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Helichrysum sanguineum.jpg
Red Everlasting (Helichrysum sanguineum)
Scientific classification

Mill., 1754

See text

The genus Helichrysum /hɛlɪˈkrsəm/ consists of an estimated 600 species of flowering plants in the sunflower family (Asteraceae). The type species is Helichrysum orientale. The name is derived from the Greek words ἑλίσσω (helisso,Sun) and χρῡσός (chrysos, gold).

It occurs in Africa (with 244 species in South Africa), Madagascar, Australasia and Eurasia. The plants may be annuals, herbaceous perennials or shrubs, growing to a height of 60–90 cm (24–35 inches). The genus was a wastebasket taxon, and many of its members have been reclassified in smaller genera, most notably the Everlastings, now in the genus Xerochrysum.

Their leaves are oblong to lanceolate. They are flat and pubescent on both sides. The bristles of the pappus are scabrous, barbellate, or plumose.

The receptacle (base of the flower head) is often smooth, with a fringed margin, or honey-combed, and resemble daisies. They may be in almost all colors, except blue. There are many capitula and generally flat-topped corymbs or panicles. The corolla lobes show glandular hairs at the abaxial surface.

Helichrysum species are used as food plants by the larvae of some Lepidoptera species including the bucculaticid leaf-miners Bucculatrix gnaphaliella (which feeds exclusively on Helichrysum arenarium) and Bucculatrix helichrysella (feeds exclusively on H. italicum) and the Coleophora case-bearers C. caelebipennella, C. gnaphalii (feeds exclusively on H arenarium) and C. helichrysiella (feeds exclusively on H. italicum).


Hilliard (1983) divided this large and heterogeneous genus in 30 morphological groups. But this genus is controversial and is considered by many as an artificial genus. The taxonomy of the large polymorphic and probably polyphyletic genus Helichrysum is complex and not yet satisfactorily resolved. Several Australian species, such as H. acuminatum and H. bracteatum, have been reclassified in the genus Xerochrysum in 1991, resp. as X. subundulatum and X. bracteatum. In 1989, misaligned species of Helichrysum were reclassified in Syncarpha. Species included in Pseudognaphalium, Anaphalis, Achyrocline and Humeocline are probably congeneric with Helichrysum.[1] Australian species have also been reclassified to the genus Chrysocephalum, including Chrysocephalum semipapposum and Chrysocephalum apiculatum [2]

Established species include

Helichrysum stoechas is similar to the Helichrysum arenarium, but the leaves are all linear, with rolled under edges. It is found in western France on dunes near the sea.

New species

In 2004, A. Miller identified five potentially new species that have not yet been published but were included in the IUCN Red List data, given their restricted range in Yemen. They are as follows:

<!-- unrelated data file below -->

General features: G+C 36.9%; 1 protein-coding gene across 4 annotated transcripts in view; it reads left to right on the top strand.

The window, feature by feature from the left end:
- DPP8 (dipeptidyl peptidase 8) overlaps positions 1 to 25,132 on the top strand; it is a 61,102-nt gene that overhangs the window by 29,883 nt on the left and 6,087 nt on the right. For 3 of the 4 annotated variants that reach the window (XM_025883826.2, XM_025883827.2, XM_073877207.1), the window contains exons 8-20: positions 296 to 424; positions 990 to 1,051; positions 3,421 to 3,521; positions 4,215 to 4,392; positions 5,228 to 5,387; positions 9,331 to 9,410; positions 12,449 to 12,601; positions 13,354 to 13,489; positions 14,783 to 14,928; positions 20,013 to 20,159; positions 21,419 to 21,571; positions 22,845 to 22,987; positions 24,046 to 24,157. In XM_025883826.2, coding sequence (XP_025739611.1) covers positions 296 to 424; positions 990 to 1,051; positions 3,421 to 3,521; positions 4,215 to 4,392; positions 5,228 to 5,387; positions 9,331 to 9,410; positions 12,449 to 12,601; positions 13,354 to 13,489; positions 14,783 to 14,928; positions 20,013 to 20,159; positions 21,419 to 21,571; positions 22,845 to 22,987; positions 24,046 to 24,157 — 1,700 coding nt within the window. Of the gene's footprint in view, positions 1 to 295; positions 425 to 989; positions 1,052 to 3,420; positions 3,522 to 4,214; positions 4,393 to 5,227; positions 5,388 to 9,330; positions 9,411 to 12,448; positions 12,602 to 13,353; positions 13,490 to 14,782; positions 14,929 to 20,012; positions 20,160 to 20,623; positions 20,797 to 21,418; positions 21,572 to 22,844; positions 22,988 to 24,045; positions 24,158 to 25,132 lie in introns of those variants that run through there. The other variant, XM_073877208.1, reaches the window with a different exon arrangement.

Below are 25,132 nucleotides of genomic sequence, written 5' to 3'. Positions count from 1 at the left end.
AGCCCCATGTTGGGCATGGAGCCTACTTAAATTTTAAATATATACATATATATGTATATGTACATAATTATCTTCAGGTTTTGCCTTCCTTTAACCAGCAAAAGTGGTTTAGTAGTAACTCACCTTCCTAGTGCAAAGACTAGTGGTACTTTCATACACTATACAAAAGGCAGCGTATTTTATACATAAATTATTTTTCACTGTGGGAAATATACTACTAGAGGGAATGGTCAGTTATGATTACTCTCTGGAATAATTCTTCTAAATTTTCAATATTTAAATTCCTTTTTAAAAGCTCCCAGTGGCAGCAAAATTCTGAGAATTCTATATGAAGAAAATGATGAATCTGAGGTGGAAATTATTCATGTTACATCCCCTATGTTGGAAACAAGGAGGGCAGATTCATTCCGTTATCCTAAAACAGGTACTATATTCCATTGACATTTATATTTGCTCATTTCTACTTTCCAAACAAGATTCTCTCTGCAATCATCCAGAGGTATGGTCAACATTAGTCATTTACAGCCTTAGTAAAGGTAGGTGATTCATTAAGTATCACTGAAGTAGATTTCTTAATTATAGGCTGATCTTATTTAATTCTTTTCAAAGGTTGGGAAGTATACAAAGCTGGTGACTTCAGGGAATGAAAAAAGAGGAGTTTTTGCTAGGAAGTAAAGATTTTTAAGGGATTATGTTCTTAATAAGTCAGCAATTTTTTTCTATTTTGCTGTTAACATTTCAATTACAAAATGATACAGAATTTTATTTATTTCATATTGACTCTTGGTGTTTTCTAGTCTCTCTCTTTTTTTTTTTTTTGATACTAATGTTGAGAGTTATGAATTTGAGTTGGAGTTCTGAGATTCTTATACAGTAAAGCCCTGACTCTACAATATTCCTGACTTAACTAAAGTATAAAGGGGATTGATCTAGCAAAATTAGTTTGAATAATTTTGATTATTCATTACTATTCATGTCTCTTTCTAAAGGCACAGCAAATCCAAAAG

Helichrysum italicum essential oil in glass vial

Several species are grown as ornamental plants, and for dried flowers. When cut young and dried, the open flowers and stalks preserve their colour and shape for long periods.

Helichrysum italicum (synonym Helichrysum angustifolium) is steam distilled to produce a yellow-reddish essential oil popular in fragrance for its unique scent, best described as herbaceous, sweet, and honey-like. The epithet angustifolium means narrow leaved. It is commonly misspelled as augustifolium.[9]



  1. ^ Galbany-Casals, M. et al. 2014 Taxon, 63:608-624. Phylogenetic relationships in Helichrysum (Compositae: Gnaphalieae) and related genera: Incongruence between nuclear and plastid phylogenies, biogeographic and morphological patterns, and implications for generic delimitation
  2. ^ Wilson, P.G. (2016). "A taxonomic treatment of Chrysocephalum apiculatum and C. semipapposum (Asteraceae: Gnaphaliae)". Nuytsia. 27: 33–73. Retrieved 25 November 2020
  3. ^ Bussmann, R. W., et al. (2006). Plant use of the Maasai of Sekenani Valley, Maasai Mara, Kenya. J Ethnobiol Ethnomed 2 22.
  4. ^ Miller, A. 2004. Helichrysum sp. nov. A. 2006 IUCN Red List of Threatened Species. Archived 2014-06-27 at the Wayback Machine Downloaded on 20 July 2007.
  5. ^ Miller, A. 2004. Helichrysum sp. nov. B. 2006 IUCN Red List of Threatened Species. Archived 2014-06-27 at the Wayback Machine Downloaded on 20 July 2007.
  6. ^ Miller, A. 2004. Helichrysum sp. nov. C. 2006 IUCN Red List of Threatened Species. Archived 2014-06-27 at the Wayback Machine Downloaded on 20 July 2007.
  7. ^ Miller, A. 2004. Helichrysum sp. nov. D. 2006 IUCN Red List of Threatened Species. Archived 2014-06-27 at the Wayback Machine Downloaded on 20 July 2007.
  8. ^ Miller, A. 2004. Helichrysum sp. nov. E. 2006 IUCN Red List of Threatened Species. Archived 2014-06-27 at the Wayback Machine Downloaded on 20 July 2007.
  9. ^ http://www.floralimages.co.uk/info/botanicallatin.html for more details on botanical naming.


  • HILLIARD, O. 1983. Flora of Southern Africa, Part 7 Inuleae, Fascicle 2 Gnaphaliinae. Government Printer, Pretoria, South Africa.
  • WILSON, P.G. 1992c. The classification of some Australian species currently included in Helipterum and Helichrysum (Asteraceae: Gnaphalieae): part 3 Anemocarpa and Argentipallium, two new genera from Australia. Nuytsia 8: 447–460.
  • Mesfin Tadesse & Reilly, T. 1995. 17. A contribution to studies on Helichrysum (Compositae - Gnaphalieae) - a revision of the species of north-east tropical Africa. In: Advances in Compositae Systematics (eds. D.J.H. Hind, C. Jeffrey & G.V. Pope). Royal Botanic Gardens, Kew, pp. 379–450.

External links[edit]

  • Xeranthemum annuum photo
  • Phylogenetic relationships within this genus
  • Helichrysum Essential Oil species
  • Details of botanical naming
  • Dressler, S.; Schmidt, M. & Zizka, G. (2014). "Helichrysum". African plants – a Photo Guide. Frankfurt/Main: Forschungsinstitut Senckenberg.